"We decided to do a comic book," Kamaal says. "We wanted it to be fun and educational."
Their dad, Alonzo, an artist and civic activist, publishes the comics and through his company, Omega 7 Comics. The boys' comics, which sell for $5 each, can be bought on the Omega 7 Web site.
Kamaal and Malcolm have sold and donated to diabetes groups about 90,000 copies of the comics and have given about half of their $135,000 in profits to diabetes causes, their parents said.
The young artists remain as committed to their creation as they were when the idea came to them a few years ago.
"At that young of an age, to not only think of themselves but to want to help others that are going through the same situation is very noble," said their mother, Dana Washington, who manages the boys' comic career. "There are many adults who are uncomfortable about speaking about their health issues, and for Kamaal to be able to talk about something that is so personal is just amazing to me."
Their comic books have brought awards and taken them around the country to speak about diabetes. Kamaal has served as a Children's Congress delegate for the Juvenile Diabetes Research Foundation, joining hundreds of other young diabetics in testifying before the U.S. Senate about diabetes research support.
Kamaal and Malcolm — who count the Japanese anime series Naruto among their biggest influences — want to create their own animated series and perhaps produce a movie.
"It will always have action and be fun to look at, but it will also be educational," Kamaal says. "We always want to have a message."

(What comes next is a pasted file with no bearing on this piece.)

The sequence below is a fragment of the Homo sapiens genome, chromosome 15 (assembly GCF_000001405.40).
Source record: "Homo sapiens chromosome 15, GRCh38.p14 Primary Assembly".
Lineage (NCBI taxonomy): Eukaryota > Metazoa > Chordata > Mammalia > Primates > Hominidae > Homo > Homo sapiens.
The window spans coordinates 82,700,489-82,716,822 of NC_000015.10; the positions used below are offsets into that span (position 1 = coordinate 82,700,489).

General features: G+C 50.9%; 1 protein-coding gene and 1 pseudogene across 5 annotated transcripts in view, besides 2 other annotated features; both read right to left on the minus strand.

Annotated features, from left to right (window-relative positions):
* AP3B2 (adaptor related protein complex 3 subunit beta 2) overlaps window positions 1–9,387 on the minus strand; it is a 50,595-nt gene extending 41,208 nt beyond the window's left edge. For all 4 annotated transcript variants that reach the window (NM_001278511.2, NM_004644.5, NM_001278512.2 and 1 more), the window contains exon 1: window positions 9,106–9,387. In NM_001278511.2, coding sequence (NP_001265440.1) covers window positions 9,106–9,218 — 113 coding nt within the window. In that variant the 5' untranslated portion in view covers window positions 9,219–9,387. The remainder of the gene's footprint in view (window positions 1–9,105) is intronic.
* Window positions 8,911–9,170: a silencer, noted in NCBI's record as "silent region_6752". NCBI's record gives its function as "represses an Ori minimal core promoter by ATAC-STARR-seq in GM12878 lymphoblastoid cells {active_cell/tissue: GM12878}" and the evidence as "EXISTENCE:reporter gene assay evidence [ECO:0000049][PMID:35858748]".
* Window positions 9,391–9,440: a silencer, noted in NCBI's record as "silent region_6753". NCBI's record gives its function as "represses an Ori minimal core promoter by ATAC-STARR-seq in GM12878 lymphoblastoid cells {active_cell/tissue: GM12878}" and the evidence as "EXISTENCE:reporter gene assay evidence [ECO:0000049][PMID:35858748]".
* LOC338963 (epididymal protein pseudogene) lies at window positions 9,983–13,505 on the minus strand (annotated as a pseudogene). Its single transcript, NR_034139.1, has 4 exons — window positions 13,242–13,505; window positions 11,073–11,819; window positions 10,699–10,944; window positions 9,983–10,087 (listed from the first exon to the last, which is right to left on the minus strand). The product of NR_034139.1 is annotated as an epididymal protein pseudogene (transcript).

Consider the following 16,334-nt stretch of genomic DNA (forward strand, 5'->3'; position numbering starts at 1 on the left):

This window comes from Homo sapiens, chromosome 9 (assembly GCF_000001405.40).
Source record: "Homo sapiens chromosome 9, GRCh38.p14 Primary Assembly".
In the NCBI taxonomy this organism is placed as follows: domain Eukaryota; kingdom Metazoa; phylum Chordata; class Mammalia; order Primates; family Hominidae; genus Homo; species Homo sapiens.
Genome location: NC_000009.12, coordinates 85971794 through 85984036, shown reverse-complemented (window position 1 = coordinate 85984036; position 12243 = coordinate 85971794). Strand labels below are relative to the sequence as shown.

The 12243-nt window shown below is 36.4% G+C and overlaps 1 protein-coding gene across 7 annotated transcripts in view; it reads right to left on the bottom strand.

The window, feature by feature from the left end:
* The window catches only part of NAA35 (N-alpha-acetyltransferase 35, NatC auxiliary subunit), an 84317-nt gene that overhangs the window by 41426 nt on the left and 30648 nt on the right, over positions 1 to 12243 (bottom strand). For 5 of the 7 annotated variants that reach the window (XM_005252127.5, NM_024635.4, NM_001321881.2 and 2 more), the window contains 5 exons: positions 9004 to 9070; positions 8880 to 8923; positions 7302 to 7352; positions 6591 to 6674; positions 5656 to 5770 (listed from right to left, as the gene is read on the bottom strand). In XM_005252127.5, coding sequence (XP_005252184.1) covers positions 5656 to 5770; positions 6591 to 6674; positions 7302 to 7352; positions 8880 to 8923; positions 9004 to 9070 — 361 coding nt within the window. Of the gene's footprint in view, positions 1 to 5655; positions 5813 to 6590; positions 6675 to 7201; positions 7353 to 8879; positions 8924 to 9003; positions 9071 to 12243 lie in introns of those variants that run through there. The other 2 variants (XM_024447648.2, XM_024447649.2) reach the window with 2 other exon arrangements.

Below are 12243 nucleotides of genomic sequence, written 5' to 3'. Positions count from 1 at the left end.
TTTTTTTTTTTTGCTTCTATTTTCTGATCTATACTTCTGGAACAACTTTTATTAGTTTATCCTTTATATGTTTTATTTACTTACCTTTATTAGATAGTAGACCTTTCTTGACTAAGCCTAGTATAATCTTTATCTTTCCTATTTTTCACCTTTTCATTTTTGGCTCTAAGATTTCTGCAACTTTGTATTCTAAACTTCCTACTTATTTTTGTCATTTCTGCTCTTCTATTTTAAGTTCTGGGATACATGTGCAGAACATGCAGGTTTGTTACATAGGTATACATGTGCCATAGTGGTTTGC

On the Net:
Omega 7 Comics: http://www.omega7.com
Help me settle a discussion. Doom vs. Vader. Who do you think would win and why?Tags: star, wars, darth, vader, dr, doom, fantastic, doctor, silver, 4, surfer, ff4
I'm sorry, people. As much as I liked the Casino Royal movie, I didn't care for it as a "Bond" film. I know it's closer to the source material and all. But, that's not what I ( and a lot of people I talked to) want to see in 007. I liked Craig well enough and the movie was well done. But, I want to see the ultra smooth, playboy, superspy. I miss the gadgets (I know this is 007 first outing and the gadgets will come later ) I even liked the invisible car from the last movie (Japanese researchers have proven it is possible...lol) I like the Peirce Brosnon/ Sean Conner style of Bond. Classicly handsome, but manly. I also miss the sexually suggestive names of the female leads (Pussy Galore...come on...thats a classic). A lot of us also felt that the girl who played "Vesper" was on the high side of average, looks wise. She's not ugly in any stretch of the word. But she definatly not a knock out. I thought the other girl (who Bond got killed) was more of the Bond-girl type. She was exotic, and sexy with a sense of mystery to her. PLus, I thought her and Craig had more chemistry. The only thing they needed to do with the Bond franchise is get better scripts. I don't want a more realsitc Bond. Thats what Jason Bourne is about (whom I like by the way). Let the movie 007 be what he is and let Bond from the novels be what he his. I live 20 mins west of Detroit. If I want gritty realism, I can jump in my van and find it first hand very quickly. I don't need Bond to be more like the rest of us. Give Bond movies great scripts, great directors, and lets get back to the excapist spy fantasy that was 007.Tags: james bond daniel graig casion royal 007